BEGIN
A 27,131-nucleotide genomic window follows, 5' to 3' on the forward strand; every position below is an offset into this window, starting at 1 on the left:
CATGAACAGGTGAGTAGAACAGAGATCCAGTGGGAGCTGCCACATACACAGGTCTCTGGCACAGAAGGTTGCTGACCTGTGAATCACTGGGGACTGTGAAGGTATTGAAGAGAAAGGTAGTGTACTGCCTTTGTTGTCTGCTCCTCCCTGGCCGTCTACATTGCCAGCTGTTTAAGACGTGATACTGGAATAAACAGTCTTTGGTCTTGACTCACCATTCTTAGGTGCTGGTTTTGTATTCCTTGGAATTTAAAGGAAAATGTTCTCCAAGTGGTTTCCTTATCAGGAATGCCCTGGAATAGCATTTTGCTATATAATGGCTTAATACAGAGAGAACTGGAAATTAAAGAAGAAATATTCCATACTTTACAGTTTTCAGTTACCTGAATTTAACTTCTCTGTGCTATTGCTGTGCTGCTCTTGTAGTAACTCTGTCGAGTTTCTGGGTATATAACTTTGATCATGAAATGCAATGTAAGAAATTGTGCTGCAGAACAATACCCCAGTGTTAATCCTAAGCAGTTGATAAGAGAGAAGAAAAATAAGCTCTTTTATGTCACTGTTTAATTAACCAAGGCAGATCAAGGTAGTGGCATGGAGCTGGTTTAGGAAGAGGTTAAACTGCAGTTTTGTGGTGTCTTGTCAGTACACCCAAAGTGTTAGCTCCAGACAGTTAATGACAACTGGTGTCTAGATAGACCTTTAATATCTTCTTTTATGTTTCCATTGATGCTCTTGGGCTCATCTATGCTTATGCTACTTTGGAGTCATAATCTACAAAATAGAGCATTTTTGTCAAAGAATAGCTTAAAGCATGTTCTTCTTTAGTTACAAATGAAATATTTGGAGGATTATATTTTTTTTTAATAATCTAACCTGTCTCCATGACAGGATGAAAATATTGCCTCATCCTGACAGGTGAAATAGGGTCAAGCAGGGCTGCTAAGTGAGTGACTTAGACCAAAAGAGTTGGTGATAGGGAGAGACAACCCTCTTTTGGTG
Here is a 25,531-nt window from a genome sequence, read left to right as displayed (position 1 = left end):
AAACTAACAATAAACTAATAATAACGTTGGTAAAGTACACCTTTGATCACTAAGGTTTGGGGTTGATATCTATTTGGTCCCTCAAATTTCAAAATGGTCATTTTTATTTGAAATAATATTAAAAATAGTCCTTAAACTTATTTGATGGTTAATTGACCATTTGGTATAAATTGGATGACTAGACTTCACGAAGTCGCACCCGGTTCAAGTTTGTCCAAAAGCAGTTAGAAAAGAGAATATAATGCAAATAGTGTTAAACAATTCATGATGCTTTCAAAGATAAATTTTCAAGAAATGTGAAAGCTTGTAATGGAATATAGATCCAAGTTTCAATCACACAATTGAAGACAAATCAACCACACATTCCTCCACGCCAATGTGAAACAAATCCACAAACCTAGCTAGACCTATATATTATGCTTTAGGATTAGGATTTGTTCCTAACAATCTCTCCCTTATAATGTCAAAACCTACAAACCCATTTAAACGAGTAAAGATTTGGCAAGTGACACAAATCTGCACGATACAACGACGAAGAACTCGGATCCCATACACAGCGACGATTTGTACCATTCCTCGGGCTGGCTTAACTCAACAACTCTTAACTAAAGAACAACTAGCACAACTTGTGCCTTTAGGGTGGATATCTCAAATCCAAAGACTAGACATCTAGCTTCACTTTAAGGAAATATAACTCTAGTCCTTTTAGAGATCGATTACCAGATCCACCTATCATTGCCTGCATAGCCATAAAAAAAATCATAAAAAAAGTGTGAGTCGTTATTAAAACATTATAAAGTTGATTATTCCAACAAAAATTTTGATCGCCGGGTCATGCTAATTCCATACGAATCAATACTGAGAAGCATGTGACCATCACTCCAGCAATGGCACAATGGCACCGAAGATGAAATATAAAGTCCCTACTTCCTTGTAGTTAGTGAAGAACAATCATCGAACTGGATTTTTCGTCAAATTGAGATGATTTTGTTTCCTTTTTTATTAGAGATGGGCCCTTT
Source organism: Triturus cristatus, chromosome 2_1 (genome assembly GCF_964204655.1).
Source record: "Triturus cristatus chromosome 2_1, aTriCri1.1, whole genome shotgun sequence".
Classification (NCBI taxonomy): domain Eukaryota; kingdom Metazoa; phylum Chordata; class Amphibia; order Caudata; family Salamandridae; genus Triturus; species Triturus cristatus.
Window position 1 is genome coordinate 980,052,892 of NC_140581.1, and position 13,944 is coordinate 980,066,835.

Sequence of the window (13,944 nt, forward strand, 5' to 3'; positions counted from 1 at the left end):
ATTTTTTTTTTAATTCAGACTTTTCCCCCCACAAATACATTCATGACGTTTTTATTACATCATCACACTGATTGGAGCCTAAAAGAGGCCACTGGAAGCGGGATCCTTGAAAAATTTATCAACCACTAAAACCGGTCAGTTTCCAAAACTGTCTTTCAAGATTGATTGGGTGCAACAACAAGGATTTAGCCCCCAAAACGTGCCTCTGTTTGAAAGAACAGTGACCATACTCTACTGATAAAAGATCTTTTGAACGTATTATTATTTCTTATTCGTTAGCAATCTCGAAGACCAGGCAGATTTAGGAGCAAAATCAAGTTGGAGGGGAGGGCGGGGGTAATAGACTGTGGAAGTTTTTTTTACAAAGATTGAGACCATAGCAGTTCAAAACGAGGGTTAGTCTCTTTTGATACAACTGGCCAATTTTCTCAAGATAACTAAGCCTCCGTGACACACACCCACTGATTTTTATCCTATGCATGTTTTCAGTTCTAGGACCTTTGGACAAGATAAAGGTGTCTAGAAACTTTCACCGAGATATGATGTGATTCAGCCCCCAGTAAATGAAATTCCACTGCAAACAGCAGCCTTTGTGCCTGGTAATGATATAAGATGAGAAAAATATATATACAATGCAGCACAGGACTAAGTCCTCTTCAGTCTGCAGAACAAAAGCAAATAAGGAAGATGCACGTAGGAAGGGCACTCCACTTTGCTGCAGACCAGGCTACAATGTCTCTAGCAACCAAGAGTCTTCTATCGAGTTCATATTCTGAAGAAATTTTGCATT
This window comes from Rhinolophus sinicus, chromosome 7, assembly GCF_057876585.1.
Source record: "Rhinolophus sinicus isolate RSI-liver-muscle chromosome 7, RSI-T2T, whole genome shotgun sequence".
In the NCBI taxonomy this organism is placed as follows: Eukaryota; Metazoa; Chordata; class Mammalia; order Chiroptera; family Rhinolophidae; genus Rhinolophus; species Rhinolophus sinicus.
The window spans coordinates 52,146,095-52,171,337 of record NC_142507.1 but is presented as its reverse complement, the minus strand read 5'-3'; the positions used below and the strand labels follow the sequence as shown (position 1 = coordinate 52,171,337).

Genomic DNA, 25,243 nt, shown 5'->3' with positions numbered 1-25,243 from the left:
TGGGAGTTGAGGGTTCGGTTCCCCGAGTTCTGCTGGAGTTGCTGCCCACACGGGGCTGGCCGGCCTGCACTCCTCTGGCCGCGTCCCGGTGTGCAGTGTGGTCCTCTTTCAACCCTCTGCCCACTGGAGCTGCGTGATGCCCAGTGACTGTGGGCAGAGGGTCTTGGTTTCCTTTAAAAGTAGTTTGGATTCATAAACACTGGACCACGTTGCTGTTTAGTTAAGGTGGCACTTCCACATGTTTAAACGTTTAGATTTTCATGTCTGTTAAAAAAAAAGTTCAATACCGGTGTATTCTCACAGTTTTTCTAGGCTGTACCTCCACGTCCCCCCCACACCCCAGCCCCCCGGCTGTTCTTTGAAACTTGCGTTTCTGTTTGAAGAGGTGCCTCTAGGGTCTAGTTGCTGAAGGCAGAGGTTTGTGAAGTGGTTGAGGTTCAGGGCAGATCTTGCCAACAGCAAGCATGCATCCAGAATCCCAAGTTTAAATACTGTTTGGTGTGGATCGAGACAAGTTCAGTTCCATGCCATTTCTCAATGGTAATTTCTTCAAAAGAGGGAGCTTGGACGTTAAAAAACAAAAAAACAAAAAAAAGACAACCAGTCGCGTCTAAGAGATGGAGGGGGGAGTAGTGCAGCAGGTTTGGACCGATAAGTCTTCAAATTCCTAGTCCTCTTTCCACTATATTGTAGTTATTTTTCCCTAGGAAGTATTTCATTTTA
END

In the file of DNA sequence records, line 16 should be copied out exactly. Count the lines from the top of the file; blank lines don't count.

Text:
TGGGAGTTGAGGGTTCGGTTCCCCGAGTTCTGCTGGAGTTGCTGCCCACACGGGGCTGGCCGGCCTGCACTCCTCTGGCCGCGTCCCGGTGTGCAGTGTGGTCCTCTTTCAACCCTCTGCCCACTGGAGCTGCGTGATGCCCAGTGACTGTGGGCAGAGGGTCTTGGTTTCCTTTAAAAGTAGTTTGGATTCATAAACACTGGACCACGTTGCTGTTTAGTTAAGGTGGCACTTCCACATGTTTAAACGTTTAGATTTTCATGTCTGTTAAAAAAAAAGTTCAATACCGGTGTATTCTCACAGTTTTTCTAGGCTGTACCTCCACGTCCCCCCCACACCCCAGCCCCCCGGCTGTTCTTTGAAACTTGCGTTTCTGTTTGAAGAGGTGCCTCTAGGGTCTAGTTGCTGAAGGCAGAGGTTTGTGAAGTGGTTGAGGTTCAGGGCAGATCTTGCCAACAGCAAGCATGCATCCAGAATCCCAAGTTTAAATACTGTTTGGTGTGGATCGAGACAAGTTCAGTTCCATGCCATTTCTCAATGGTAATTTCTTCAAAAGAGGGAGCTTGGACGTTAAAAAACAAAAAAACAAAAAAAAGACAACCAGTCGCGTCTAAGAGATGGAGGGGGGAGTAGTGCAGCAGGTTTGGACCGATAAGTCTTCAAATTCCTAGTCCTCTTTCCACTATATTGTAGTTATTTTTCCCTAGGAAGTATTTCATTTTA